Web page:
It is always a joy to hear an old and familiar instrument given new wings. This is how I felt when I first heard Victor Ntoni play the double bass in the mid eighties. The sound was warm, insistent, perhaps even disturbingly elegant. Over the years I’ve listened to Ntoni play in small ensemble as well as big bands. In later years I heard more and more of his beautiful singing. So when news of his death struck with the usual cruelty, I called up a few of the people who I know care deeply for the man and his music. I wanted to hear their sense of his role as an arranger, teacher, composer and double bass player and singer.
First I spoke to Lex Futshane, the double bass player and teacher and this is what he told me about Ntoni.
” When I was at the University of Natal, Victor used to visit Durban to play in the city. At that time he was playing in the band Afro Cool Concept with Darius Brubeck. During his visits Victor would offer us workshops on harmony and improvisation.”
“For me I used to look forward to his visits because I used to get masterclass bass lessons from him” At this point Futshane is caught between his sense of loss and his powerful memories of Ntoni. He continues:
“Sometimes Victor would arrive without his bass, and would use my bass. For me this was an incredible honor. On top of that I would drive him around and it was wonderful to be chauffeur to such a great musician” Futshane then turns his attention to the music.
“At that time, in the late 80’s and early 90’s there weren’t many double bass players in the country and he was one of those that mastered the balance between jazz and what we call traditional or folk music. He reinforced my belief that jazz is African music” Futshane says with obvious warmth.
“Man, for me these lessons were an eye opener, he answered a lot of questions I had as far as bass playing is concerned. Some of these include the role of the bass in ensemble playing and his ideas gave me fuller appreciation of my role as a bassist” enthuses Futshane.
“His place in music was unique because I considered him a musician who happened to pay the bass. When he taught music he taught holistically and didn’t just think bass. I think this is exemplified in His album, Heritage. Which crystallized his entire philosophy and practice of music and there is nothing in the album that limits it to the sound of the bass” Futshane continues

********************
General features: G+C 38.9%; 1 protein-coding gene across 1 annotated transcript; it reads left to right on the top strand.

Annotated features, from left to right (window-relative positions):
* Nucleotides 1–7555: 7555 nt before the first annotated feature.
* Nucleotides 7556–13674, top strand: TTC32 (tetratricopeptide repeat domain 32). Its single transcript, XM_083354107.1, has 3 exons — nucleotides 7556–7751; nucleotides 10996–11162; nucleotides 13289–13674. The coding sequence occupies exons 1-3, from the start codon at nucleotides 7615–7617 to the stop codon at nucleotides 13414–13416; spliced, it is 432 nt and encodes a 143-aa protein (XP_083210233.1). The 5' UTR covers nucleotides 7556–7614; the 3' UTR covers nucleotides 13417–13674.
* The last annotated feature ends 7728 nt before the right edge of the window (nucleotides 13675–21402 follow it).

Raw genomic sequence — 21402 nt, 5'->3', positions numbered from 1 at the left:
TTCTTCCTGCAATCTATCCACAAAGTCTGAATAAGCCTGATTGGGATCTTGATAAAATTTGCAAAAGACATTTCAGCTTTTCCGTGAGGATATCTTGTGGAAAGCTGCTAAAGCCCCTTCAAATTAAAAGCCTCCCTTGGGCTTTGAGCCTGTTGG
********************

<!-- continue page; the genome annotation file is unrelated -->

Jazz must always swing, we are told, and Futshane reminds us that Ntoni was a master of swing. “One of the most distinctive features of the album is how he swings in his playing. His playing is in line with his peers including Tete Mbambisa, Duke Makasi, Big T and others who all came from the vocal tradition. Before they were instrument players they were vocalists. This explains why Victor could do elaborate and beautiful musical arrangements for musical plays such as Meropa”
Next I spoke to the trumpeter and composer Feya Faku who received news of the death of Ntoni on the day he returned from the funeral of the double bass player Big T Ntsele in Port Elizabeth. And so it turns out that we have not one but two gifted double bassists to mourn in the space of one week. Big T and Ntoni knew each other and had worked together in the Radio Xhosa big band to arrangements by Ntoni.
It turns out that Faku’s memory of Ntoni is very personal and deeply moving
“For me Victor Ntoni is one of the people who inspired me to study music at university. I was at Dudley’s of the Soul Jazzmen’s place in PE and there was a jam session. Duke Makasi liked my playing and he then introduced me to Ntoni. At that time Ntoni had a big band project with the SABC called Izandi zasekhaya. Through Duke’s recommendation I was invited to join this project and that’s when I decided to further my studies because I was so inspired by Ntoni’s genius”
Faku continues in his quiet, measured way.
“After my encounter with Ntoni, watching him work, improvise, I decided to read as much as possible, take private lessons and I eventually took up studies at the university of Natal. Ntoni’s understanding of harmony is unparalleled and he could write his arrangements without going to the piano. It was as if he had transcended the instrument and had reached the stage where he could hear all the notes in his head”
Faku revels in what he picked up from Ntoni “It was through Victor Ntoni and Duke Makasi that I discovered the concept of silent practice in which you practice in your head and heart and afterwards go to the instrument to play what you’ve been practicing”